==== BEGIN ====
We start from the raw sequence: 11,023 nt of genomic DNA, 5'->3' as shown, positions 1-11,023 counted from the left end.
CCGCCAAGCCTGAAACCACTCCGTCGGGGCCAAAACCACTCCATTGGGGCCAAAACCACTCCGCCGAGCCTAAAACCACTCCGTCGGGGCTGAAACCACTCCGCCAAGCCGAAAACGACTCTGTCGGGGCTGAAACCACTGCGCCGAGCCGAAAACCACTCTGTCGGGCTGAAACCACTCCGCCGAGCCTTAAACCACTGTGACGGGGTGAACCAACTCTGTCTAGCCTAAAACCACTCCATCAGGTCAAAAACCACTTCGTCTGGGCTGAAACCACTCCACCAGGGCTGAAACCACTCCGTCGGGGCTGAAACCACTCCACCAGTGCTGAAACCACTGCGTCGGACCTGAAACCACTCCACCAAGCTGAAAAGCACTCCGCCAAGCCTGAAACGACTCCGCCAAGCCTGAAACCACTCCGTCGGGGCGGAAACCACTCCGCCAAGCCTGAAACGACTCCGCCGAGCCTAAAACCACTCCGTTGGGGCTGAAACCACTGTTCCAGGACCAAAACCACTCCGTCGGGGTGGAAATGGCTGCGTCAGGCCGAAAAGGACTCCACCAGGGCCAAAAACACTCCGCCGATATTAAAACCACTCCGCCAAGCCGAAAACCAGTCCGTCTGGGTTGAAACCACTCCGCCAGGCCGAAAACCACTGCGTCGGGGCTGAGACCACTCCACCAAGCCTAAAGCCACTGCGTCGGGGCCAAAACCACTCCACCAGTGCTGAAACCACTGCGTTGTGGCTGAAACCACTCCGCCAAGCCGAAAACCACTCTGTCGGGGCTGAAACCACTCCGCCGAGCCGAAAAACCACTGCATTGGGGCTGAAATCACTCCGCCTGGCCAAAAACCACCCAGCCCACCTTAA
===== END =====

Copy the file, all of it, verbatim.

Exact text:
We start from the raw sequence: 11,023 nt of genomic DNA, 5'->3' as shown, positions 1-11,023 counted from the left end.
CCGCCAAGCCTGAAACCACTCCGTCGGGGCCAAAACCACTCCATTGGGGCCAAAACCACTCCGCCGAGCCTAAAACCACTCCGTCGGGGCTGAAACCACTCCGCCAAGCCGAAAACGACTCTGTCGGGGCTGAAACCACTGCGCCGAGCCGAAAACCACTCTGTCGGGCTGAAACCACTCCGCCGAGCCTTAAACCACTGTGACGGGGTGAACCAACTCTGTCTAGCCTAAAACCACTCCATCAGGTCAAAAACCACTTCGTCTGGGCTGAAACCACTCCACCAGGGCTGAAACCACTCCGTCGGGGCTGAAACCACTCCACCAGTGCTGAAACCACTGCGTCGGACCTGAAACCACTCCACCAAGCTGAAAAGCACTCCGCCAAGCCTGAAACGACTCCGCCAAGCCTGAAACCACTCCGTCGGGGCGGAAACCACTCCGCCAAGCCTGAAACGACTCCGCCGAGCCTAAAACCACTCCGTTGGGGCTGAAACCACTGTTCCAGGACCAAAACCACTCCGTCGGGGTGGAAATGGCTGCGTCAGGCCGAAAAGGACTCCACCAGGGCCAAAAACACTCCGCCGATATTAAAACCACTCCGCCAAGCCGAAAACCAGTCCGTCTGGGTTGAAACCACTCCGCCAGGCCGAAAACCACTGCGTCGGGGCTGAGACCACTCCACCAAGCCTAAAGCCACTGCGTCGGGGCCAAAACCACTCCACCAGTGCTGAAACCACTGCGTTGTGGCTGAAACCACTCCGCCAAGCCGAAAACCACTCTGTCGGGGCTGAAACCACTCCGCCGAGCCGAAAAACCACTGCATTGGGGCTGAAATCACTCCGCCTGGCCAAAAACCACCCAGCCCACCTTAA